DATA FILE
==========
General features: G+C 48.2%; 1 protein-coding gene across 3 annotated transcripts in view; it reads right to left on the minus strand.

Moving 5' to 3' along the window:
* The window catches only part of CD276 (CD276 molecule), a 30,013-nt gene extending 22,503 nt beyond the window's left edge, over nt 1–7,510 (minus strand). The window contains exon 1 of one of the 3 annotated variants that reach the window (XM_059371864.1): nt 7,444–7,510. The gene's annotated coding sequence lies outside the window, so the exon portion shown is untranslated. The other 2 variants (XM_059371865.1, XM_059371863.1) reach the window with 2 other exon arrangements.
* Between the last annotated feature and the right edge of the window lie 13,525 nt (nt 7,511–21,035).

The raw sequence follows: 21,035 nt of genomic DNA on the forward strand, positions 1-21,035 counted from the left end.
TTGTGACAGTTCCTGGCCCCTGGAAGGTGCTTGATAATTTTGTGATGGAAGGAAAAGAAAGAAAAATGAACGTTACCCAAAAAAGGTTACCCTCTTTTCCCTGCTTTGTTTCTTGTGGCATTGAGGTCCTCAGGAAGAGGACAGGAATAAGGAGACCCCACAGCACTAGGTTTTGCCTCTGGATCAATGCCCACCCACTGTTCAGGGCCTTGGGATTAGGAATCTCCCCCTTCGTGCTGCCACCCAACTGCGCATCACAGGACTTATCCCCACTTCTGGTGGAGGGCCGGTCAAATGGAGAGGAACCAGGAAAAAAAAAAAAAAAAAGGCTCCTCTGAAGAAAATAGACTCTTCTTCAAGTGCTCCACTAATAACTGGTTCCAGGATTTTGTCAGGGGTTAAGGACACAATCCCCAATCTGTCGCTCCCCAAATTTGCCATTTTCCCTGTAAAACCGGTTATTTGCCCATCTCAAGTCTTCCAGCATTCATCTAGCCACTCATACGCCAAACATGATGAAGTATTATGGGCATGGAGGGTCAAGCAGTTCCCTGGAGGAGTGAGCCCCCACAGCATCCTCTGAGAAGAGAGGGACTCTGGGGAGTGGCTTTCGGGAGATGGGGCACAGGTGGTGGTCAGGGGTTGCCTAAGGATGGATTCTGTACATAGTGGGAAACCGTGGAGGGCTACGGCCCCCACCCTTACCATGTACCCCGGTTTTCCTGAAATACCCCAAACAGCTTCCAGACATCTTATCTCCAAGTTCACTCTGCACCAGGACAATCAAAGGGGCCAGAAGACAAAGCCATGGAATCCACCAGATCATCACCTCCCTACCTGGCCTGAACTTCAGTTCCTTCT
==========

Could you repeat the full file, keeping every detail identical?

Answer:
General features: G+C 48.2%; 1 protein-coding gene across 3 annotated transcripts in view; it reads right to left on the minus strand.

Moving 5' to 3' along the window:
* The window catches only part of CD276 (CD276 molecule), a 30,013-nt gene extending 22,503 nt beyond the window's left edge, over nt 1–7,510 (minus strand). The window contains exon 1 of one of the 3 annotated variants that reach the window (XM_059371864.1): nt 7,444–7,510. The gene's annotated coding sequence lies outside the window, so the exon portion shown is untranslated. The other 2 variants (XM_059371865.1, XM_059371863.1) reach the window with 2 other exon arrangements.
* Between the last annotated feature and the right edge of the window lie 13,525 nt (nt 7,511–21,035).

The raw sequence follows: 21,035 nt of genomic DNA on the forward strand, positions 1-21,035 counted from the left end.
TTGTGACAGTTCCTGGCCCCTGGAAGGTGCTTGATAATTTTGTGATGGAAGGAAAAGAAAGAAAAATGAACGTTACCCAAAAAAGGTTACCCTCTTTTCCCTGCTTTGTTTCTTGTGGCATTGAGGTCCTCAGGAAGAGGACAGGAATAAGGAGACCCCACAGCACTAGGTTTTGCCTCTGGATCAATGCCCACCCACTGTTCAGGGCCTTGGGATTAGGAATCTCCCCCTTCGTGCTGCCACCCAACTGCGCATCACAGGACTTATCCCCACTTCTGGTGGAGGGCCGGTCAAATGGAGAGGAACCAGGAAAAAAAAAAAAAAAAAGGCTCCTCTGAAGAAAATAGACTCTTCTTCAAGTGCTCCACTAATAACTGGTTCCAGGATTTTGTCAGGGGTTAAGGACACAATCCCCAATCTGTCGCTCCCCAAATTTGCCATTTTCCCTGTAAAACCGGTTATTTGCCCATCTCAAGTCTTCCAGCATTCATCTAGCCACTCATACGCCAAACATGATGAAGTATTATGGGCATGGAGGGTCAAGCAGTTCCCTGGAGGAGTGAGCCCCCACAGCATCCTCTGAGAAGAGAGGGACTCTGGGGAGTGGCTTTCGGGAGATGGGGCACAGGTGGTGGTCAGGGGTTGCCTAAGGATGGATTCTGTACATAGTGGGAAACCGTGGAGGGCTACGGCCCCCACCCTTACCATGTACCCCGGTTTTCCTGAAATACCCCAAACAGCTTCCAGACATCTTATCTCCAAGTTCACTCTGCACCAGGACAATCAAAGGGGCCAGAAGACAAAGCCATGGAATCCACCAGATCATCACCTCCCTACCTGGCCTGAACTTCAGTTCCTTCT